4. I've finished reading The Golden Fleece and the Heroes Who Lived Before Achilles, and immediately began re-reading The Dragon Hoard, Tanith Lee's comic fantasy novel featuring a protracted spoof of the Quest for the Golden Fleece (with the eponymous Dragon Hoard in place of the Fleece). It's one of my favourite books since childhood, and it's still just as good as I remember.


5. Further field notes from Starship UK:

- The character model for Liz X has arm articulation that none of the other characters have, specifically so that she's capable of doing the "Basically, I rule" pose.

- Characters who speak entirely in cryptic verse: rarely a good idea. (I'll give 'em this, though: A valiant effort on fitting the obligatory technobabble into the verse scheme. There can't be very many rhymes for "quantum entanglement".)

- Other characters in Starship UK include women named Sladen and Tamm. And also Tamm's friend Caroline, who I assume is part of the set despite not fitting the pattern, because if she did she'd be named John, which you can see why that might have been confusing.
pedanther: (cheerful)
1. I have four books simultaneously in progress. This is unusual for me; my normal process is to pick a book, read it until it's done, then move onto the next one. The main reason for the current fragmentation that I'm involved in two separate paced re-reads; of the other two books, one has established itself as a carry-in-pocket-and-read-at-odd-moments book, and the last is a short story anthology.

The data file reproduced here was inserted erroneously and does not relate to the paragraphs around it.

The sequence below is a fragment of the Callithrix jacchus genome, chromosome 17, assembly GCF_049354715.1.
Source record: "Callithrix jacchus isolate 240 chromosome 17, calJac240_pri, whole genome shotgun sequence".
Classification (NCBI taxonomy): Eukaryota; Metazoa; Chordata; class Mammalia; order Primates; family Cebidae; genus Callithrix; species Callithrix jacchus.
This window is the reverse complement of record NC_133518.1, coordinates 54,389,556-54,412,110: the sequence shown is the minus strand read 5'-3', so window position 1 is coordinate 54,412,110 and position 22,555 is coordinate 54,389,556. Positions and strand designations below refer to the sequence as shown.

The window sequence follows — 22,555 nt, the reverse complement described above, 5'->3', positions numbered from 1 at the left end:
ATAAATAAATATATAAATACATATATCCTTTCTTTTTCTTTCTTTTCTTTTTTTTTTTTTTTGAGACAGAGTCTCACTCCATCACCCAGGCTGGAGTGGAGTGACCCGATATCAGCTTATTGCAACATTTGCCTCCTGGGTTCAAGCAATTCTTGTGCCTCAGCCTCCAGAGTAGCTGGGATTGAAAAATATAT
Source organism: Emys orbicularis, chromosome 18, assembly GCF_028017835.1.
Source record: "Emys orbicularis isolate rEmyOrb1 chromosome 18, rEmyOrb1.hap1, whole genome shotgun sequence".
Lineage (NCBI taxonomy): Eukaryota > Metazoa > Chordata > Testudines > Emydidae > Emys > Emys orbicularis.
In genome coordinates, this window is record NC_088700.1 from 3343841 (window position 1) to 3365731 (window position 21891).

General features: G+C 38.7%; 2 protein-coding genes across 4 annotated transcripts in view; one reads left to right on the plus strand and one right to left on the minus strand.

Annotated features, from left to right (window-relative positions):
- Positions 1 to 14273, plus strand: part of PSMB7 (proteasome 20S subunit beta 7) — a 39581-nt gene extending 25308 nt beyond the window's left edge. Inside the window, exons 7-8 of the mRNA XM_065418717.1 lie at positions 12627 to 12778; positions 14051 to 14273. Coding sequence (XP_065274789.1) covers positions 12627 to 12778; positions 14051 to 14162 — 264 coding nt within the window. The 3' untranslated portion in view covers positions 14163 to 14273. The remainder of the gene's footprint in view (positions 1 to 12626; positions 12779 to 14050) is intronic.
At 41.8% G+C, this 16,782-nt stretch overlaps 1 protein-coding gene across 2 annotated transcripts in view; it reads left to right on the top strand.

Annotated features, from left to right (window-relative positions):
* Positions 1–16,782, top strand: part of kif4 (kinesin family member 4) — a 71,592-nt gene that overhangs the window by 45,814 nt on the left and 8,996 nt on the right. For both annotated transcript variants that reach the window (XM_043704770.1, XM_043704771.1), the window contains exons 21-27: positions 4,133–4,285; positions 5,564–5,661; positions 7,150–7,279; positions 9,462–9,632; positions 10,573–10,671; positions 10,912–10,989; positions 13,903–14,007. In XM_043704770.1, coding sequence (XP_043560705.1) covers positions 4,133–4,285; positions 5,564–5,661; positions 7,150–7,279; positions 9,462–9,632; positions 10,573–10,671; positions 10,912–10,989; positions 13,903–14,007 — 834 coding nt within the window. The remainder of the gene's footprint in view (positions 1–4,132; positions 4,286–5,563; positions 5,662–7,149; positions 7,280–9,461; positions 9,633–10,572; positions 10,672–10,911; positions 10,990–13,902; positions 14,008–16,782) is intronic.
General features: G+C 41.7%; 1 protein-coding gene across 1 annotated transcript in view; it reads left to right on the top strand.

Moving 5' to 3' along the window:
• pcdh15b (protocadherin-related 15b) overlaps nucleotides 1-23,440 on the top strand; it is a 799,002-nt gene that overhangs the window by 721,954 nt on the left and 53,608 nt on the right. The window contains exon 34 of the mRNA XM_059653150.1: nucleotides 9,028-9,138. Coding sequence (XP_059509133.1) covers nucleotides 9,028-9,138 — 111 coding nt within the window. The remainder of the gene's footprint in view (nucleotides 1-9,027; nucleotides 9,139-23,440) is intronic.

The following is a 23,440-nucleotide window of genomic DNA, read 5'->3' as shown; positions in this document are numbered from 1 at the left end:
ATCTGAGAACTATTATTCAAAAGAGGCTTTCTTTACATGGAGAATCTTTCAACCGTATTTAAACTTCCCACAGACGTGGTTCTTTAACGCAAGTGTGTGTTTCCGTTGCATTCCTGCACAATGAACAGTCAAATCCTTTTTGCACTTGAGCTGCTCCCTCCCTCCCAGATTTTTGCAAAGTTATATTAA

The read-at-odd-moments book is The Golden Fleece and the Heroes Who Lived Before Achilles by Padraic Colum, the first (and so far only) book to get full marks at Read All the Newberys. It's the read-at-odd-moments book partly because it's an ebook, so I'm going to have it with me anyway when I get trapped in a doctor's waiting room or whatever, and partly because, although I'm enjoying reading it, I'm not in a particular hurry to get back to it when I'm not. It has to be admitted that, although I've not read this version before, I do have a pretty good idea how it's going to end.

I'm re-reading Tamora Pierce's Alanna series in synch with Mark Reads Tortall. Early Tamora Pierce has a somewhat clunkier prose style than I remember her later work having, and the pacing is oddly episodic. So far I'm finding them pleasant enough, but not so gripping that waiting between chapters is a trial.

I'm re-reading A Night in the Lonesome October according to internal chronology (the prologue is set at some point in September, then there are 31 chapters headed "October 1" to "October 31"). There's not a formal re-read community for this, but I know people who have done it (and even people who do it every year), and I decided to give it a try. Doing two re-reads at once may turn out to be pushing it, but if I'd waited for Mark to finish the Tortall books, he would probably have been reading something else interesting instead. Too early yet to tell if I'm going to regret having to stop at the end of each chapter.